Casablanca- Seven suspects, believed to be involved in the recent attack on the Wydad of Casablanca (WAC), were arrested in the Médina and Derb Sultan neighborhoods in Casablanca.

    The police in Casablanca arrested on Friday 7 suspects who are believed to be involved in the recent assault on the WAC’s members and players at Mohamed Benjelloun stadium on Thursday.

    The arrested suspects were transported to the judicial police center in Casablanca’s Hai Hasani district.

    Armed with knives and swords, 150 masked hooligans broke into the stadium, assaulted and robbed the WAC’s members and players, vandalized their cars and damaged stadium facilities, according to daily Al Massae.

    Some of the Widadi players and members were subsequently taken to a hospital, suffering from different degrees of injury. 

    The armed gang reportedly robbed around MAD 4,000 and 9 cell phones from the WAC’s members and players.

    Abdelhamid Hosni, a member of WAC’s Administrative Board, announced his resignation following the incident, whereas WAC’s player Said Fattah vowed not to play in “such conditions” anymore.

    Moroccans from all corners of the kingdom condemned this criminal act and called on Moroccan authorities to apprehend and punish the perpetrators.

    Many Moroccans attributed the attack on Widad’s players and staff on the absence of police protection in Casablanca and elsewhere in the country.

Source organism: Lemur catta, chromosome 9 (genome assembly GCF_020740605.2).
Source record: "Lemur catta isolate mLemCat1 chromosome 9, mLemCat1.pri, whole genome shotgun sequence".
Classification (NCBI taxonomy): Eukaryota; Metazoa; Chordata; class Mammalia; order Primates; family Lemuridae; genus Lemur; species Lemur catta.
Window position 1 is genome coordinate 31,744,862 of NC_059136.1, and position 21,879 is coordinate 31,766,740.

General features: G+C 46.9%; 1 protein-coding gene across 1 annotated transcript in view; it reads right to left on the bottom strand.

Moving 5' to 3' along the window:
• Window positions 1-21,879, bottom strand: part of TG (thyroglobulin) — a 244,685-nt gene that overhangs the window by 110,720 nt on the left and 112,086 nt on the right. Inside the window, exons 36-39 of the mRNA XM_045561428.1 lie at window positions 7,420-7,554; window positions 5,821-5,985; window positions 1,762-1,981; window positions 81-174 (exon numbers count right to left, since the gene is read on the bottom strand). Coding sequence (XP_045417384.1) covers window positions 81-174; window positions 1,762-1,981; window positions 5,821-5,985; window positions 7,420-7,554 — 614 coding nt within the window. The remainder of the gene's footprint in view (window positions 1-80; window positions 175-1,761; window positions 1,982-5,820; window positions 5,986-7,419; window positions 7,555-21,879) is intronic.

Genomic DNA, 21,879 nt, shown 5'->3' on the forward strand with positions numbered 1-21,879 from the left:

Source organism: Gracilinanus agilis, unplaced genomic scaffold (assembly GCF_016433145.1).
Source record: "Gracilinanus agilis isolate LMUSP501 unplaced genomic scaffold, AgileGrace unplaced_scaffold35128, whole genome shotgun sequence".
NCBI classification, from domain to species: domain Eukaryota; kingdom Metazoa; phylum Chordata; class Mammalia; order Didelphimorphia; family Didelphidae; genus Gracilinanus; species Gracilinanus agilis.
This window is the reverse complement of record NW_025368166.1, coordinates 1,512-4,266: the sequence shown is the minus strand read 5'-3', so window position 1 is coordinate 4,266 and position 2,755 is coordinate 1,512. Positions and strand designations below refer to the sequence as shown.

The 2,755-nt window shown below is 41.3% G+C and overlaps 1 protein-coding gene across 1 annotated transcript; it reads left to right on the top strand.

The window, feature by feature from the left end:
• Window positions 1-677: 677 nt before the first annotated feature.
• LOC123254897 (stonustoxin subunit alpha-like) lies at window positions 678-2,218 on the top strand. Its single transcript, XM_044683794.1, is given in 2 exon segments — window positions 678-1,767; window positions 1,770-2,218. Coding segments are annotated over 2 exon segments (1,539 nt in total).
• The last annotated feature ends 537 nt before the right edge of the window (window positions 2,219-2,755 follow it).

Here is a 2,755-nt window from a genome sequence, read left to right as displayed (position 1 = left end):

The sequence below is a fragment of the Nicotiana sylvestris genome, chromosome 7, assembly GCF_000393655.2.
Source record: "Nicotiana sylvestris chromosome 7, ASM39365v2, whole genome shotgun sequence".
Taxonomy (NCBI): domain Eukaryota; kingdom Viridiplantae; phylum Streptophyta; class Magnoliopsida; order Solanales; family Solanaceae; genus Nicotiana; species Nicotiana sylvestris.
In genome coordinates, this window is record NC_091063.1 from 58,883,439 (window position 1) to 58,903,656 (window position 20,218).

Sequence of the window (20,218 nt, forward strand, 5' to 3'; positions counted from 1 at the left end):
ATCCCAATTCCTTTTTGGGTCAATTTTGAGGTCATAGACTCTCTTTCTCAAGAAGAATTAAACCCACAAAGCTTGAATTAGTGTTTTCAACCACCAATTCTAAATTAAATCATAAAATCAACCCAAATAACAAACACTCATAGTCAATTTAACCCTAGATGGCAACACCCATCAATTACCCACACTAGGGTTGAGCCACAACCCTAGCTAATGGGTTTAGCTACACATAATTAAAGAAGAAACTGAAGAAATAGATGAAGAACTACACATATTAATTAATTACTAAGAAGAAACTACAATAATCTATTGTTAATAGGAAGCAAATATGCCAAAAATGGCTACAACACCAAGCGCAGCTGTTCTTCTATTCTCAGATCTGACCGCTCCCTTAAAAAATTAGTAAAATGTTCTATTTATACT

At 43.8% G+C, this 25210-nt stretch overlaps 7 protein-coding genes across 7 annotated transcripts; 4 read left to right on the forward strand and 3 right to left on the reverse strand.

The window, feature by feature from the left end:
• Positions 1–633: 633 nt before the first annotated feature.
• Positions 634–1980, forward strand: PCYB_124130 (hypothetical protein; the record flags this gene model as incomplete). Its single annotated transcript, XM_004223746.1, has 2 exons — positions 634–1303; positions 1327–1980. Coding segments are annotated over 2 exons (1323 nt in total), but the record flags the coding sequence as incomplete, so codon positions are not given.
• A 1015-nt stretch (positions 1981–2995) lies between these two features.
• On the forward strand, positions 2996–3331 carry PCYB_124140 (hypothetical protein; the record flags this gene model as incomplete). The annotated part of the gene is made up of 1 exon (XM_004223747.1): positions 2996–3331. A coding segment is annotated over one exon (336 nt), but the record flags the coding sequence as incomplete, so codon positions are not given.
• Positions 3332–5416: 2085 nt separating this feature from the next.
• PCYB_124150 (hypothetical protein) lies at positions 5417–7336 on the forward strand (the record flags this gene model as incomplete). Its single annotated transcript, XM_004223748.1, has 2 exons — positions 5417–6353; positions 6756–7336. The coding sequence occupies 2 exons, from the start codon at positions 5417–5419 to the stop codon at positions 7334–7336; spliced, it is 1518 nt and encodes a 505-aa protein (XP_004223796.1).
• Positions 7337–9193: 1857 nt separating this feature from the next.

Police investigations are still underway to find the rest of the 150 suspects.

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    Morocco’s Fez, world’s sixth most romantic city

    You’ll be able to climb a snow-covered mountain and ride a camel!

    Morocco is home to the highest peak in North Africa, Mount Toubkal rising to 4,167-meters above sea level. During winter months its snow-covered peaks beckon savvy trekkers and the ski resort at Oukaimeden lures skiers from all over the world to try Moroccan powder. Further north s a smaller ski resort: located just outside the Alpine town of Ifrane, the smaller Michlifen slopes are popular for those visiting from Rabat, Meknes, or Fez. Once you traverse the High Atlas and come out on the other side, several hours of driving will take you straight into the Sahara Desert where you can take a camel or 4×4 trek into the dunes. Where else can you ski and play in the sand in one locale?

    You’ll never be more welcome!

    Moroccans can out do even the sweetest southern belle.

    In Morocco, hospitality is a way of life. At times it might feel like the degree to which Moroccans go to make you feel welcome is over the top – and therefore not genuine. But, that couldn’t be further from the truth. It’s quite standard for shopkeepers to offer a cup of tea or for someone you’ve met only a short time before to invite you to their home for a meal. You’ll never feel more welcomed then when in the company of Moroccans.

    You’ll sleep in a 1000 year-old home

    Many Moroccan cities are made up of ancient homes. In cities such as Marrakech and Fez, the old homes located in the medina can date back centuries. Dozens of riads, restored old homes, can be found throughout the country. Many retain the old charm and style while providing you with modern-day boutique amenities.